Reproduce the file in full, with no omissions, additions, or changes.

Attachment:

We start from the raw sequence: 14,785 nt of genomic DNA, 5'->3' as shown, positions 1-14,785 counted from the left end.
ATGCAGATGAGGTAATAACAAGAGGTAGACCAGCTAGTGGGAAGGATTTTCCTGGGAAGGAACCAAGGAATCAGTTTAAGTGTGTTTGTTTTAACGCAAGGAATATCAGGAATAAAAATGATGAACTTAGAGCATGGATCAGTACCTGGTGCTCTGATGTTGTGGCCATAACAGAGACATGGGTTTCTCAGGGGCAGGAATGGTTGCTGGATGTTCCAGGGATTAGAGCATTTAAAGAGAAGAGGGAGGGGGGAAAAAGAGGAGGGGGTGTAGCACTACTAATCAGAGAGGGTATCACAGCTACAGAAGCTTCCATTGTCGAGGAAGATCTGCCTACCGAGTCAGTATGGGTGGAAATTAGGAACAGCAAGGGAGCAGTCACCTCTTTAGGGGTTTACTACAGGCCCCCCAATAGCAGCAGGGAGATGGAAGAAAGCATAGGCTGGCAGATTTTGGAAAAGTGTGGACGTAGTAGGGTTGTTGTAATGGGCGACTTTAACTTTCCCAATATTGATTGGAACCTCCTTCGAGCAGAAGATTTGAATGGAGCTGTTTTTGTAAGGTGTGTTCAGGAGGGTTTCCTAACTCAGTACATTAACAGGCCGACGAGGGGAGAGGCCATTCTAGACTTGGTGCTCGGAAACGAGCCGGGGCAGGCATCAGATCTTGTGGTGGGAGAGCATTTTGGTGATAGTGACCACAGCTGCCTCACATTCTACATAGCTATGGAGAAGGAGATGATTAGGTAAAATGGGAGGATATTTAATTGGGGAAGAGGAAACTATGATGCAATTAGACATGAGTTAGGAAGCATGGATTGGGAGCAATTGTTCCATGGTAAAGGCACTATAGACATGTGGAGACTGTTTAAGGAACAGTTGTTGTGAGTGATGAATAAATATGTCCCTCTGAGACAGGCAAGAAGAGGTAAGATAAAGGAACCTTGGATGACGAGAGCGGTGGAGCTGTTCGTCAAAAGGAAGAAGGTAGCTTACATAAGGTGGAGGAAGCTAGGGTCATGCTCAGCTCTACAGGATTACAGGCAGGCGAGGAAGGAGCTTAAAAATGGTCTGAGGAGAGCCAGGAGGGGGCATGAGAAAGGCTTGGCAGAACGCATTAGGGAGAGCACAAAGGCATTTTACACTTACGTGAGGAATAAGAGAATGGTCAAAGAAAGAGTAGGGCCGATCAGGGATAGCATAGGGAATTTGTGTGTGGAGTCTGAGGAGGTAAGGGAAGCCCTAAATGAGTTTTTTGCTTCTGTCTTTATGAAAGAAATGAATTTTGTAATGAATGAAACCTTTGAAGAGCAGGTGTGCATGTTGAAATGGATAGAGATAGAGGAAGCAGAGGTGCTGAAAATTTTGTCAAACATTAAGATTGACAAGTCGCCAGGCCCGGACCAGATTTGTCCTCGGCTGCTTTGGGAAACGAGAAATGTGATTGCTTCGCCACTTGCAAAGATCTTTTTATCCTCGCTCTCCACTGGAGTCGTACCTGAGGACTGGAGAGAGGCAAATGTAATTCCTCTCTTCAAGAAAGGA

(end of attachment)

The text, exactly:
We start from the raw sequence: 14,785 nt of genomic DNA, 5'->3' as shown, positions 1-14,785 counted from the left end.
ATGCAGATGAGGTAATAACAAGAGGTAGACCAGCTAGTGGGAAGGATTTTCCTGGGAAGGAACCAAGGAATCAGTTTAAGTGTGTTTGTTTTAACGCAAGGAATATCAGGAATAAAAATGATGAACTTAGAGCATGGATCAGTACCTGGTGCTCTGATGTTGTGGCCATAACAGAGACATGGGTTTCTCAGGGGCAGGAATGGTTGCTGGATGTTCCAGGGATTAGAGCATTTAAAGAGAAGAGGGAGGGGGGAAAAAGAGGAGGGGGTGTAGCACTACTAATCAGAGAGGGTATCACAGCTACAGAAGCTTCCATTGTCGAGGAAGATCTGCCTACCGAGTCAGTATGGGTGGAAATTAGGAACAGCAAGGGAGCAGTCACCTCTTTAGGGGTTTACTACAGGCCCCCCAATAGCAGCAGGGAGATGGAAGAAAGCATAGGCTGGCAGATTTTGGAAAAGTGTGGACGTAGTAGGGTTGTTGTAATGGGCGACTTTAACTTTCCCAATATTGATTGGAACCTCCTTCGAGCAGAAGATTTGAATGGAGCTGTTTTTGTAAGGTGTGTTCAGGAGGGTTTCCTAACTCAGTACATTAACAGGCCGACGAGGGGAGAGGCCATTCTAGACTTGGTGCTCGGAAACGAGCCGGGGCAGGCATCAGATCTTGTGGTGGGAGAGCATTTTGGTGATAGTGACCACAGCTGCCTCACATTCTACATAGCTATGGAGAAGGAGATGATTAGGTAAAATGGGAGGATATTTAATTGGGGAAGAGGAAACTATGATGCAATTAGACATGAGTTAGGAAGCATGGATTGGGAGCAATTGTTCCATGGTAAAGGCACTATAGACATGTGGAGACTGTTTAAGGAACAGTTGTTGTGAGTGATGAATAAATATGTCCCTCTGAGACAGGCAAGAAGAGGTAAGATAAAGGAACCTTGGATGACGAGAGCGGTGGAGCTGTTCGTCAAAAGGAAGAAGGTAGCTTACATAAGGTGGAGGAAGCTAGGGTCATGCTCAGCTCTACAGGATTACAGGCAGGCGAGGAAGGAGCTTAAAAATGGTCTGAGGAGAGCCAGGAGGGGGCATGAGAAAGGCTTGGCAGAACGCATTAGGGAGAGCACAAAGGCATTTTACACTTACGTGAGGAATAAGAGAATGGTCAAAGAAAGAGTAGGGCCGATCAGGGATAGCATAGGGAATTTGTGTGTGGAGTCTGAGGAGGTAAGGGAAGCCCTAAATGAGTTTTTTGCTTCTGTCTTTATGAAAGAAATGAATTTTGTAATGAATGAAACCTTTGAAGAGCAGGTGTGCATGTTGAAATGGATAGAGATAGAGGAAGCAGAGGTGCTGAAAATTTTGTCAAACATTAAGATTGACAAGTCGCCAGGCCCGGACCAGATTTGTCCTCGGCTGCTTTGGGAAACGAGAAATGTGATTGCTTCGCCACTTGCAAAGATCTTTTTATCCTCGCTCTCCACTGGAGTCGTACCTGAGGACTGGAGAGAGGCAAATGTAATTCCTCTCTTCAAGAAAGGA